Susan Hayes talking about her experience with breast cancer. Photo; Andrew Perryman.

Sue Hayes, 47, was diagnosed with ovarian cancer eight years ago – stage three ovarian cancer – which isn’t good.

At stages one or two you’re in with a chance. But Sue’s initial diagnosis was confused with a urinary tract infection, which delayed the diagnosis and allowed the cancer to advance.

With chemotherapy and an operation to remove her ovaries and uterus, Sue was given a reprieve.

The chemotherapy made her feel ill: the nausea, the lethargy, the aches and pains were terrible.

“Sometimes when I was lying on the couch, too sick to move, my son would come and lie on the floor, just to be beside me, to keep me company,” Sue said.

“My daughter cooked the meals and my husband is consistently supportive and loving,”

It is a form of medicine you can never find in a pharmacy.

Once the chemo treatment was finished the doctors asked Sue to study her family tree and see if there were incidents of breast cancer.

As part of this process Sue discovered that breast cancer ran through her family on her father’s side, a high indication that Sue carried the BRCA1 gene.

Patients with ovarian cancer have a high chance of carrying this BRCA1 gene.

The BRCA1 gene normally acts to restrain the growth of cells in the breast but when mutated, it predisposes individuals to breast cancer as well as ovarian cancer.

The next stage for Sue was to have a double mastectomy and immediate reconstruction. Unfortunately, Sue caught a serious staph infection and had to endure rigorous and protracted treatment with antibiotics.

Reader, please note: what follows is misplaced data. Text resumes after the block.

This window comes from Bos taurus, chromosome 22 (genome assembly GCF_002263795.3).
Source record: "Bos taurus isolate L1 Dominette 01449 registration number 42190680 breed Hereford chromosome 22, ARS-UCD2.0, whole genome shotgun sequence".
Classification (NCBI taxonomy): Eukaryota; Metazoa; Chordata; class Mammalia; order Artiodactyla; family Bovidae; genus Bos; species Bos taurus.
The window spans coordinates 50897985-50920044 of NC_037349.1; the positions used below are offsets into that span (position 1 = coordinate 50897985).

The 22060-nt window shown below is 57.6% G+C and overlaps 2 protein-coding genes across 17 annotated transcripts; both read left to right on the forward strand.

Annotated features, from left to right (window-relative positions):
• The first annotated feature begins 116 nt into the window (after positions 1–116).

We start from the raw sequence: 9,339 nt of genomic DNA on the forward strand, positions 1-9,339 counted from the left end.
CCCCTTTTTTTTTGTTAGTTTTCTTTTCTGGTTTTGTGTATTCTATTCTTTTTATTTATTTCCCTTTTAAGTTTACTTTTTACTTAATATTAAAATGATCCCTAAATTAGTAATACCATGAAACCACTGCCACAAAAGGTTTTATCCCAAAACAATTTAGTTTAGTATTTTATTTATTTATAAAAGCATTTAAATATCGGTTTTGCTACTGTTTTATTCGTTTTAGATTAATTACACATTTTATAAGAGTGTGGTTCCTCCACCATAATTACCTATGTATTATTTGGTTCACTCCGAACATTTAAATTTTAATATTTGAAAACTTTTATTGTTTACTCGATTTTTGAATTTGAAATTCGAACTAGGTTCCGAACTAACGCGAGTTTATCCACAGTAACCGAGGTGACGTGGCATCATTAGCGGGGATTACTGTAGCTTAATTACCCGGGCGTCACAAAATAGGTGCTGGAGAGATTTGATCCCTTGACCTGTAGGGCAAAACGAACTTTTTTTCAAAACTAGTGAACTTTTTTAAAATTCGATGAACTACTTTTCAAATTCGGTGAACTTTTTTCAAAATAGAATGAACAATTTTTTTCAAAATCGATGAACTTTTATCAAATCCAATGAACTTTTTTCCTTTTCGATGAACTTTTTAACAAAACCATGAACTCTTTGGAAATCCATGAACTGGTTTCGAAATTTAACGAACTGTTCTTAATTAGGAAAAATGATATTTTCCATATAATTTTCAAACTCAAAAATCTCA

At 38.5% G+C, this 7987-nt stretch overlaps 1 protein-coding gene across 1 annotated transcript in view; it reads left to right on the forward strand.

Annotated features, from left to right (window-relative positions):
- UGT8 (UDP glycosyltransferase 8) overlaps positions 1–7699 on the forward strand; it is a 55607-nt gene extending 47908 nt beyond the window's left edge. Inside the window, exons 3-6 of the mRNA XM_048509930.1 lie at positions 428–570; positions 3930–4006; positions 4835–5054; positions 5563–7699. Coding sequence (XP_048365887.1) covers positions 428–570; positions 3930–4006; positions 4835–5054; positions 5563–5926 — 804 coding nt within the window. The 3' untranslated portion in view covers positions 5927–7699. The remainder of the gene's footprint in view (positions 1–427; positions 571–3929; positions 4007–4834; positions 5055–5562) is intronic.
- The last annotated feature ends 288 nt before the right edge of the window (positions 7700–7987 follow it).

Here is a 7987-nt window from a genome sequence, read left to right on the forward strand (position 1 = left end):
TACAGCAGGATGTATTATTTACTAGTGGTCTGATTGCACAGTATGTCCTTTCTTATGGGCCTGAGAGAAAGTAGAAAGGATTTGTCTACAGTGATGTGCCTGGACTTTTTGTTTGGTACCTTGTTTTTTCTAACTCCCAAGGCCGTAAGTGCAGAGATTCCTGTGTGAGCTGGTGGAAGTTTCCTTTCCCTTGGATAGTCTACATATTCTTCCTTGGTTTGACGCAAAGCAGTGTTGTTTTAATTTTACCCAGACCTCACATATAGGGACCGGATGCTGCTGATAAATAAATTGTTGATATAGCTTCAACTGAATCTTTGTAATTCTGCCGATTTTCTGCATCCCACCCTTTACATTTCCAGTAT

Sue’s response to this series of unfortunate events?
“At least I don’t have to worry about breast cancer anymore.”

In 2016, only weeks after the infection cleared up, the ovarian cancer returned.

Sue was subsequently put on chemotherapy again.

“This is why I have agreed to put my privacy behind me and be the ambassador for the Mothers Day Classic,” Sue said.

“The type and quantity of chemo I was on was research specific into the genes which block the cancer cells.

“To do research you need lots of money.”

Sue finally finished her last round of chemo on April 10th and she’s already training for the Mother’s Day Classic where she’ll be running alongside her daughter.

Don’t feel sorry for Sue. She and her loving family are living a good life because Sue has set the benchmark.

“We simply love being together. Teasing each other and laughing. If anyone has a bad day we flip the situation over and turn it into a joke,” Sue said.

“I don’t think I could have stood the past few years without my husband and children holding me up.”

Since the inception of the Mother’s Day Classic in 1998, funding has been made available for 64 Australian research projects and over 250 scientists.

“The ovarian cancer can come back at any time but I’m basically hoping that another research–based trial will keep me alive,” Sue said.

The Mother’s Day Classic will be held on Sunday, May 12 and is being sponsored by It’s Her Gym and Forty Winks.

For further information about participating in the run or making a donation go online and type in Mother’s Day Classic Bendigo.    

Dianne Dempsey